SELECT * FROM message_transactions WHERE timestamp > 123456789
  4. a CRON job runs every 5 min or 1 hour, and deletes all entries older then 5min or however long you want the history to be.

Be sure to synchronize and round the time that each user queries the transaction table, so that the MySQL query result caching will kick in. For example, round the timestamp to once every 1sec or every 500msec.

What'll happen now is the users only get the newest messages, and your database won't explode in size over time, or slow down. Doing this, you'll need to cache the history of messages on the client-side in JS.

On the flip side, you could just get a PHP to IRC library, and call it a day. Also, if you're curious about it, look into how Facebook implements their AJAX-based chat system.

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To speed up your database, have a look at indexing your tables: http://dev.mysql.com/doc/refman/5.0/en/mysql-indexes.html

In your case I assume that you'd be SELECTing messages by r_id while doing a JOIN on the user table through u_id. I would index the r_id and u_id columns. I am by no means an expert on this subject as I've only done "what works" for my own projects. I don't understand every pro and con of indexing, just that indexing those columns that are typically used as, well, indexes, speeds things up. Google "mysql index tutorial", you'll find plenty more information.

Don't go nuts and index every column, you'll slow down your INSERTs and UPDATEs.

I also suggest that you purge the chat logs every few days / weeks, or move them to another server for archival purposes if that's what you want / need to do.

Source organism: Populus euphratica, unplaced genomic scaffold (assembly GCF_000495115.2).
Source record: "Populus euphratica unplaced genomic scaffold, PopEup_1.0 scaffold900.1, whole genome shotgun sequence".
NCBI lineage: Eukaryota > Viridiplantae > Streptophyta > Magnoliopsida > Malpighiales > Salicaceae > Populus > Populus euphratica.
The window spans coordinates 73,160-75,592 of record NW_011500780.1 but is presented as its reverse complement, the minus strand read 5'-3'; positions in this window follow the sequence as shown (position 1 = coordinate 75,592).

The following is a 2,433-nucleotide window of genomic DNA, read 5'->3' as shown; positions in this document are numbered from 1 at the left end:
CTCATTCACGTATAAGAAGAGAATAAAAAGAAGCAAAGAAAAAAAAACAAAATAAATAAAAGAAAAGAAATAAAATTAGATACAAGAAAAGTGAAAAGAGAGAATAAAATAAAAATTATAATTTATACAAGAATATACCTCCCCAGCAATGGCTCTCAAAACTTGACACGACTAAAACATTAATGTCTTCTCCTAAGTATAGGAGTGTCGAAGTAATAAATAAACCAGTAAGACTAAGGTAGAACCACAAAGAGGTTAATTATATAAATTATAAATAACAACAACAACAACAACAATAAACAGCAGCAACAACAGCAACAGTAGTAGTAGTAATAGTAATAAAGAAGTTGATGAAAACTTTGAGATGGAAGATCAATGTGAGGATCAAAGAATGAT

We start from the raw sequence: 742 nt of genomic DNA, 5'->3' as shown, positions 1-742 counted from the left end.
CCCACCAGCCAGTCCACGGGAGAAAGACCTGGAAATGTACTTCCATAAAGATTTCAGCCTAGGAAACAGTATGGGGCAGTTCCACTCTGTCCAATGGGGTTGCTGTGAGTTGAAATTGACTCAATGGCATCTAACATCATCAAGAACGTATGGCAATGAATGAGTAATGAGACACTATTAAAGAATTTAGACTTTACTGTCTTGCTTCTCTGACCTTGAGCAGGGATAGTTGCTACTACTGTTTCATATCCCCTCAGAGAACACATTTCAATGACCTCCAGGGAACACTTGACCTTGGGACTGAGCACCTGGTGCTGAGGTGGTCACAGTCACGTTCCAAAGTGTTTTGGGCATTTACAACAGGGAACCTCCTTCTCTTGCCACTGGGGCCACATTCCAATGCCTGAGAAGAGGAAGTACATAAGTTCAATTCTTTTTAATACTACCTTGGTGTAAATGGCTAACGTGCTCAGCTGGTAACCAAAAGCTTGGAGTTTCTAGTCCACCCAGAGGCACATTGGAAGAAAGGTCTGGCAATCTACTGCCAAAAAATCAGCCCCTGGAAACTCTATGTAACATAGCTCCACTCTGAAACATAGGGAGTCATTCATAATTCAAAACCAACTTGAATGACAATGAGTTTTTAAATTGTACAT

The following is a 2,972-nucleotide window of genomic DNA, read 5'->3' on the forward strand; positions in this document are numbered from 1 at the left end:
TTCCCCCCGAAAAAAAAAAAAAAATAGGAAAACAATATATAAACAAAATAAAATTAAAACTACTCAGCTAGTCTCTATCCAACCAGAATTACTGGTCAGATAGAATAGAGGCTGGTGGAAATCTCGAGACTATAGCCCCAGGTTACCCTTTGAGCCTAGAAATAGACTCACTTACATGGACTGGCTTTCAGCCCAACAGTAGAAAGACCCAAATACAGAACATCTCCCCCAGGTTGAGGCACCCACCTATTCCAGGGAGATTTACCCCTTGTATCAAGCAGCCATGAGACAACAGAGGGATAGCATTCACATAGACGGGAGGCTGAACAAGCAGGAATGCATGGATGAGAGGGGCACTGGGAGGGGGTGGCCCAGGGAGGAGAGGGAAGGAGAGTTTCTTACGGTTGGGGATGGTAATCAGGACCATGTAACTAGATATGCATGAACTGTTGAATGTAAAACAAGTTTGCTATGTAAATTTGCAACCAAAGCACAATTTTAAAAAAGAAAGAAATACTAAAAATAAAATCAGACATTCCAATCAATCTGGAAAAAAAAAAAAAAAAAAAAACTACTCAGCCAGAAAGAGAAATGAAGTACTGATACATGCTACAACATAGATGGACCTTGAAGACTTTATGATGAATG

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r_id and u_id will be indexed automatically because they are foreign keys. There is bad idea to simple JOIN users. If the table messages is huge, author must firstly retrieve all messages, and then join users to resultset. Something like that: SELECT * FROM (SELECT messages ... ) as msg_limited JOIN users ON msg_limited.u_id = users.id –  Anton Serdyuk Dec 29 '11 at 20:47
I was using JOIN as an example, but you're still right. Posting before thinking doesn't work out. –  TPC Dec 29 '11 at 20:50
After posting this comment I doubts.. I had the same problem a week ago, but now I took a look at the query and see that described solution (subselect) possible dont works, because I didnt use it. Instead I had to run 2 query: one for ids and the second with all joins and entity.id IN (1, 2, 3, ... etc) –  Anton Serdyuk Dec 29 '11 at 21:02

You could potentially use memcached to hold recent chat messages in memory and do your database writes in bulk.

Using memcached as a database buffer for chat messages

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What you can do is:

whenever the user updates, you save the message to a cache specific to a room with a timestamp of when the message came in, while saving it to the database at the time. When the clients requests for new messages, if the user is not new in the chat room, you check the last time the user got served by the server and load the new messages from the cache for the request. But if the user is new, then you serve him from the database.

To improve scalability in this scenario, you have to set the expiration of the messages so that messages can expire after that time. Or implement an async method that deletes old messages based on their timestamp.